Saturday, November 12th, 2011 - Roy Morgan Research
According to the latest Roy Morgan Single Source data (July 2010 – June 2011), Melbourne’s Herald Sun has the highest net ‘masthead readership’ in Australia.

‘Masthead readership’ defines a newspaper title’s net readership by combining readership of the newspaper’s printed version and online – eg. Herald Sun and www.heraldsun.com.au.

With a masthead readership of nearly 2.7 million, the Herald Sun brand has 258,000 more readers than number two ranked Sydney Morning Herald (with a masthead readership of nearly 2.4 million), just ahead of Sydney’s Daily Telegraph (with a masthead readership greater than 2.3m).


Net Readership by Masthead – National, Sydney metro & Melbourne metro newspapers.


Source: Roy Morgan Single Source July 2010 - June 2011 (n = 51,951). 'Masthead readership’ is the net readership of newspaper hard copy and website. Note: Readership for daily titles is based on Mon-Sun issues (except AFR and The Australian, which are based on Mon-Sat).


Brisbane’s Courier Mail ranks fourth with a masthead readership of over 1.84m, placing the Brisbane title just ahead of Melbourne’s The Age with its masthead readership of nearly 1.78m.


Net Readership by Masthead – Brisbane, Adelaide, Perth & Hobart metro newspapers


Source: Roy Morgan Single Source July 2010 - June 2011 (n = 51,951). 'Masthead readership’ is the net readership of newspaper hard copy and website. Note: Readership for West Australian newspaper is Mon-Sat only; newspaper readership for all other daily titles (which excludes Perth Sunday Times) is based on Mon-Sun.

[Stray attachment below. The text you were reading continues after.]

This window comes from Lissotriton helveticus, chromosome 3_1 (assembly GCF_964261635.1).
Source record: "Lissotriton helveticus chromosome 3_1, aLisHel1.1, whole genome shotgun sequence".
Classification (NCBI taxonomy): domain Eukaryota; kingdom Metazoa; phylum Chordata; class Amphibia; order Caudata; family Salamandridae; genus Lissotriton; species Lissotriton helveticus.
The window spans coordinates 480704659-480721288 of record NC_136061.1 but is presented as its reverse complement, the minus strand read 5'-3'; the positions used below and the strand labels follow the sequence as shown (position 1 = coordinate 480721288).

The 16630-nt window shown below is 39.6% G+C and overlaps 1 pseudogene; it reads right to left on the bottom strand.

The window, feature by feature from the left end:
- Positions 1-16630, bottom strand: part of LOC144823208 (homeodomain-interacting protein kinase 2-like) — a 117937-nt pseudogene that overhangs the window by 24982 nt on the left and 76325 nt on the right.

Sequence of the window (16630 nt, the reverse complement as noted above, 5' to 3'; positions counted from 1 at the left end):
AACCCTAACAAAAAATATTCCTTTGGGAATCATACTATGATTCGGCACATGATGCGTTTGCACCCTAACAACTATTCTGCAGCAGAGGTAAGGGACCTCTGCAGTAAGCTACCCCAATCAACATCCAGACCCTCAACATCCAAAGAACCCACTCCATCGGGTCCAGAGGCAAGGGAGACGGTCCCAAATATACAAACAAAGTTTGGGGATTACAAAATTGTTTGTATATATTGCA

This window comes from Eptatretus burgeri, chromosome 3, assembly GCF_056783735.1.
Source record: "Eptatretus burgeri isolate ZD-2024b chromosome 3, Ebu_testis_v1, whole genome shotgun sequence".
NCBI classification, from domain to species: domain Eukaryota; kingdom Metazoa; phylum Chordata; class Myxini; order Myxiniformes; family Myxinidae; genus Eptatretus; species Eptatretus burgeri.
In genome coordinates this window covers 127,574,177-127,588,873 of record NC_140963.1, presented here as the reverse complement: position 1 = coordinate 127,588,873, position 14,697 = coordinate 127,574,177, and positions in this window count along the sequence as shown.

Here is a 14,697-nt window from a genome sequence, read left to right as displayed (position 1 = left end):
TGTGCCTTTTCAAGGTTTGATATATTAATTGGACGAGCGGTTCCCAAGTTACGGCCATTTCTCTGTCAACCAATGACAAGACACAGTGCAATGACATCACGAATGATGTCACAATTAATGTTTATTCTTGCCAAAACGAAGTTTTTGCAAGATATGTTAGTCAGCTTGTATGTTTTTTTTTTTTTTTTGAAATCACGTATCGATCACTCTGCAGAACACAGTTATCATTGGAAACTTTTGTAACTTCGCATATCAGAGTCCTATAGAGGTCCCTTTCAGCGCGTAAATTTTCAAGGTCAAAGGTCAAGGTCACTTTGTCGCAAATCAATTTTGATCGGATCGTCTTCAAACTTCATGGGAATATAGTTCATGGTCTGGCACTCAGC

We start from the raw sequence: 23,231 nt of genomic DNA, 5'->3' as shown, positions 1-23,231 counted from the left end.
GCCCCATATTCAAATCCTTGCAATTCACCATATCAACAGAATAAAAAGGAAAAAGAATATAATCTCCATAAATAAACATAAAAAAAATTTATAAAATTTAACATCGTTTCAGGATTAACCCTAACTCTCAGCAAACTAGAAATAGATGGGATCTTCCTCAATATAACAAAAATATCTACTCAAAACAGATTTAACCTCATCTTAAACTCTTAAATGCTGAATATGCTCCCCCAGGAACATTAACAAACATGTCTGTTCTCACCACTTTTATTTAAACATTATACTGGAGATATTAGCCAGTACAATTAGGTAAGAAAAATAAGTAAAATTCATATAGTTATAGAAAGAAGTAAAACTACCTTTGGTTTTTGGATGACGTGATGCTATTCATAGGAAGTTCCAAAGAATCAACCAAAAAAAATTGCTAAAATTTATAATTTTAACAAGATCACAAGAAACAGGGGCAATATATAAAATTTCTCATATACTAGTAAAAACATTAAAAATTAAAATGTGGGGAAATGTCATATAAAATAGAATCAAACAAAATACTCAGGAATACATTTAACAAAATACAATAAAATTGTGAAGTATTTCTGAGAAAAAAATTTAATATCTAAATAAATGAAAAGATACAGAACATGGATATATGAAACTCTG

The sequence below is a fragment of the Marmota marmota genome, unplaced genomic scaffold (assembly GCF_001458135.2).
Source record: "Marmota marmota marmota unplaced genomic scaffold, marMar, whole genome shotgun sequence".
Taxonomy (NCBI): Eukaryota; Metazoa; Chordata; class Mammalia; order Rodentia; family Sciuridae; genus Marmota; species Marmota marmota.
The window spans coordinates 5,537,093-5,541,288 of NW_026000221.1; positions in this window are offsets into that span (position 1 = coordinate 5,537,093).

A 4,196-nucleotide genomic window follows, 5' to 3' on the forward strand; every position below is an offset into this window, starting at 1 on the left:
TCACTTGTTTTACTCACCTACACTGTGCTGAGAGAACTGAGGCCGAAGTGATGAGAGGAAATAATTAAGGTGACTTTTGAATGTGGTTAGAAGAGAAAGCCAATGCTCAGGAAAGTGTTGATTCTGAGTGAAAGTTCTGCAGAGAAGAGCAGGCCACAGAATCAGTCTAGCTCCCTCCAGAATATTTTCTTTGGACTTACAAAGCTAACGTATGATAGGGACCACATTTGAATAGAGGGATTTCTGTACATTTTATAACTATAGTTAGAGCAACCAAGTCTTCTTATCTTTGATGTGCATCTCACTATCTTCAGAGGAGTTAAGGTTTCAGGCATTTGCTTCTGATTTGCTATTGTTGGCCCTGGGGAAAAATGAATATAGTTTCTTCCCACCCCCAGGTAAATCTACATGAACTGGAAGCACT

71% of The Australian’s masthead readership read this newspaper’s printed version. The Australian’s website, theaustralian.com.au, has a readership of 619,000 readers, which is more than 4.6 times the readership of national rival, the Australian Financial Review’s website, afr.com.


National Newspapers: Australian Financial Review, The Australian


Source: Roy Morgan Single Source July 2010 - June 2011 (n = 51,951). 'Masthead readership’ is the net readership of newspaper hard copy and website.  Note: Newspaper readership is based on Mon-Sat issues.


The Australian Financial Review’s masthead readership appears to owe more to its printed version of the newspaper than its website. 82% of the Australian Financial Review’s masthead readership read the printed version of this newspaper, but only 30,000 readers (or 5% of its total masthead readership) read both the printed version and the website. Perhaps there is a connection between the existence of a paywall on afr.com, and that this newspaper brand has the lowest duplication of readers between its printed version and website.

Readership data for the Sydney newspaper brands shows that 87% of the Daily Telegraph’s masthead readership is reading the printed version of the newspaper, compared to 71% for Sydney Morning Herald. Conversely, 21% of the Daily Telegraph’s masthead readership read its website, thetelegraph.com.au; this differs greatly to the Sydney Morning Herald, for which 47% of its masthead readership is reading this title’s website, smh.com.au.


Sydney’s Metro Daily Newspapers: Daily Telegraph, Sydney Morning Herald


Source: Roy Morgan Single Source July 2010 – June 2011 (n = 51,951). 'Masthead readership’ is the net readership of newspaper hard copy and website. Note: Newspaper readership based on Mon-Sun issues, NSW/ACT only; website readership is based on national readership of the site.


Whilst the Daily Telegraph has a larger readership for its printed version than does the Sydney Morning Herald, it is the Sydney Morning Herald’s website, smh.com.au, which boasts more than twice the readership of the Daily Telegraph’s website. The strength of smh.com.au’s readership actually gives Sydney Morning Herald a larger net masthead readership than Daily Telegraph.

In fact, with a readership of 1,115,000, smh.com.au has the highest readership of all the Australian metro daily newspaper websites.